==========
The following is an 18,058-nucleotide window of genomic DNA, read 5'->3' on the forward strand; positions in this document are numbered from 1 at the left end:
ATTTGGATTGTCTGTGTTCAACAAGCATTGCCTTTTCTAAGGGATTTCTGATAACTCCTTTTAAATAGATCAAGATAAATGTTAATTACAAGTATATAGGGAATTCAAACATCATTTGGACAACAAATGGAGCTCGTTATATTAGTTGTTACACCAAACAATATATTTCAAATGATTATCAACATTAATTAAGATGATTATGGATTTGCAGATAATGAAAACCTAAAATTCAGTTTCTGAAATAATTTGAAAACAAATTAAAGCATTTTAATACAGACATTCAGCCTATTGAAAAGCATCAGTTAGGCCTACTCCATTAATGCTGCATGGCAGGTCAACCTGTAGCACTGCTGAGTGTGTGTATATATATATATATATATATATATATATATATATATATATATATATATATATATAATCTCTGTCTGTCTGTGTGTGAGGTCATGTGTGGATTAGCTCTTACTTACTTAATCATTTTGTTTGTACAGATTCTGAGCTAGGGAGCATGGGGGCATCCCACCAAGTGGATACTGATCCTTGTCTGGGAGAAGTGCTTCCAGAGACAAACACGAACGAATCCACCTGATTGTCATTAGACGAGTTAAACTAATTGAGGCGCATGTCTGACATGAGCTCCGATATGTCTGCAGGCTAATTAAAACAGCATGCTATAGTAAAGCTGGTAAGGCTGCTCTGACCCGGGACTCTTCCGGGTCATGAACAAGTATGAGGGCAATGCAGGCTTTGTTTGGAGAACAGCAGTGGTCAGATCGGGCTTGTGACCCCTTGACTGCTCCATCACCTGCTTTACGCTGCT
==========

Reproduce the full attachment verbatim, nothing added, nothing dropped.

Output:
The following is an 18,058-nucleotide window of genomic DNA, read 5'->3' on the forward strand; positions in this document are numbered from 1 at the left end:
ATTTGGATTGTCTGTGTTCAACAAGCATTGCCTTTTCTAAGGGATTTCTGATAACTCCTTTTAAATAGATCAAGATAAATGTTAATTACAAGTATATAGGGAATTCAAACATCATTTGGACAACAAATGGAGCTCGTTATATTAGTTGTTACACCAAACAATATATTTCAAATGATTATCAACATTAATTAAGATGATTATGGATTTGCAGATAATGAAAACCTAAAATTCAGTTTCTGAAATAATTTGAAAACAAATTAAAGCATTTTAATACAGACATTCAGCCTATTGAAAAGCATCAGTTAGGCCTACTCCATTAATGCTGCATGGCAGGTCAACCTGTAGCACTGCTGAGTGTGTGTATATATATATATATATATATATATATATATATATATATATATATATATATATATAATCTCTGTCTGTCTGTGTGTGAGGTCATGTGTGGATTAGCTCTTACTTACTTAATCATTTTGTTTGTACAGATTCTGAGCTAGGGAGCATGGGGGCATCCCACCAAGTGGATACTGATCCTTGTCTGGGAGAAGTGCTTCCAGAGACAAACACGAACGAATCCACCTGATTGTCATTAGACGAGTTAAACTAATTGAGGCGCATGTCTGACATGAGCTCCGATATGTCTGCAGGCTAATTAAAACAGCATGCTATAGTAAAGCTGGTAAGGCTGCTCTGACCCGGGACTCTTCCGGGTCATGAACAAGTATGAGGGCAATGCAGGCTTTGTTTGGAGAACAGCAGTGGTCAGATCGGGCTTGTGACCCCTTGACTGCTCCATCACCTGCTTTACGCTGCT